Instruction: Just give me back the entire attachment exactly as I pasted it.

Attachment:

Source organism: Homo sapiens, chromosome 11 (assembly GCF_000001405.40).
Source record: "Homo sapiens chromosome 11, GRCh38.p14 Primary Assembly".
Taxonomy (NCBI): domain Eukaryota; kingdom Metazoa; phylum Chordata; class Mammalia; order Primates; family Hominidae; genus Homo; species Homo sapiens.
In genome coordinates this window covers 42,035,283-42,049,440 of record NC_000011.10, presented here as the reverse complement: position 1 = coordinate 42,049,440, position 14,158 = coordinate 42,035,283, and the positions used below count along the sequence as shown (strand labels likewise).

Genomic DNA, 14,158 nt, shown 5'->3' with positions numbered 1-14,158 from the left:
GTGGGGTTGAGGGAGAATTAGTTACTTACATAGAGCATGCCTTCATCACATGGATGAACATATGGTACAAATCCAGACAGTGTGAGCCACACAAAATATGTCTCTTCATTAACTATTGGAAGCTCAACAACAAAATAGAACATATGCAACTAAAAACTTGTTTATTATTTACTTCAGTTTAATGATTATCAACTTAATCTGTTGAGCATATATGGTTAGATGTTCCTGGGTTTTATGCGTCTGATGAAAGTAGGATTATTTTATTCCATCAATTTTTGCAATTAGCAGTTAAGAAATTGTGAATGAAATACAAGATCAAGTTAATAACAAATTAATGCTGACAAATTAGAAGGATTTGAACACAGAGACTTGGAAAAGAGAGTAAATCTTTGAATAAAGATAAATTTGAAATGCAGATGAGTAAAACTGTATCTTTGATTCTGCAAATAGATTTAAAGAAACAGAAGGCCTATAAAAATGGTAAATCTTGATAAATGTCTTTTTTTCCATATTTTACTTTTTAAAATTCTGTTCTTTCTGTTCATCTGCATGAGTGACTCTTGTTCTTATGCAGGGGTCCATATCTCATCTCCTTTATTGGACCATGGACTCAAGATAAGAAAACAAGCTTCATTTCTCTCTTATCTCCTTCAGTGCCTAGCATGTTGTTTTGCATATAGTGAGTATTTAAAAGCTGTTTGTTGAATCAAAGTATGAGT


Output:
Source organism: Homo sapiens, chromosome 11 (assembly GCF_000001405.40).
Source record: "Homo sapiens chromosome 11, GRCh38.p14 Primary Assembly".
Taxonomy (NCBI): domain Eukaryota; kingdom Metazoa; phylum Chordata; class Mammalia; order Primates; family Hominidae; genus Homo; species Homo sapiens.
In genome coordinates this window covers 42,035,283-42,049,440 of record NC_000011.10, presented here as the reverse complement: position 1 = coordinate 42,049,440, position 14,158 = coordinate 42,035,283, and the positions used below count along the sequence as shown (strand labels likewise).

Genomic DNA, 14,158 nt, shown 5'->3' with positions numbered 1-14,158 from the left:
GTGGGGTTGAGGGAGAATTAGTTACTTACATAGAGCATGCCTTCATCACATGGATGAACATATGGTACAAATCCAGACAGTGTGAGCCACACAAAATATGTCTCTTCATTAACTATTGGAAGCTCAACAACAAAATAGAACATATGCAACTAAAAACTTGTTTATTATTTACTTCAGTTTAATGATTATCAACTTAATCTGTTGAGCATATATGGTTAGATGTTCCTGGGTTTTATGCGTCTGATGAAAGTAGGATTATTTTATTCCATCAATTTTTGCAATTAGCAGTTAAGAAATTGTGAATGAAATACAAGATCAAGTTAATAACAAATTAATGCTGACAAATTAGAAGGATTTGAACACAGAGACTTGGAAAAGAGAGTAAATCTTTGAATAAAGATAAATTTGAAATGCAGATGAGTAAAACTGTATCTTTGATTCTGCAAATAGATTTAAAGAAACAGAAGGCCTATAAAAATGGTAAATCTTGATAAATGTCTTTTTTTCCATATTTTACTTTTTAAAATTCTGTTCTTTCTGTTCATCTGCATGAGTGACTCTTGTTCTTATGCAGGGGTCCATATCTCATCTCCTTTATTGGACCATGGACTCAAGATAAGAAAACAAGCTTCATTTCTCTCTTATCTCCTTCAGTGCCTAGCATGTTGTTTTGCATATAGTGAGTATTTAAAAGCTGTTTGTTGAATCAAAGTATGAGT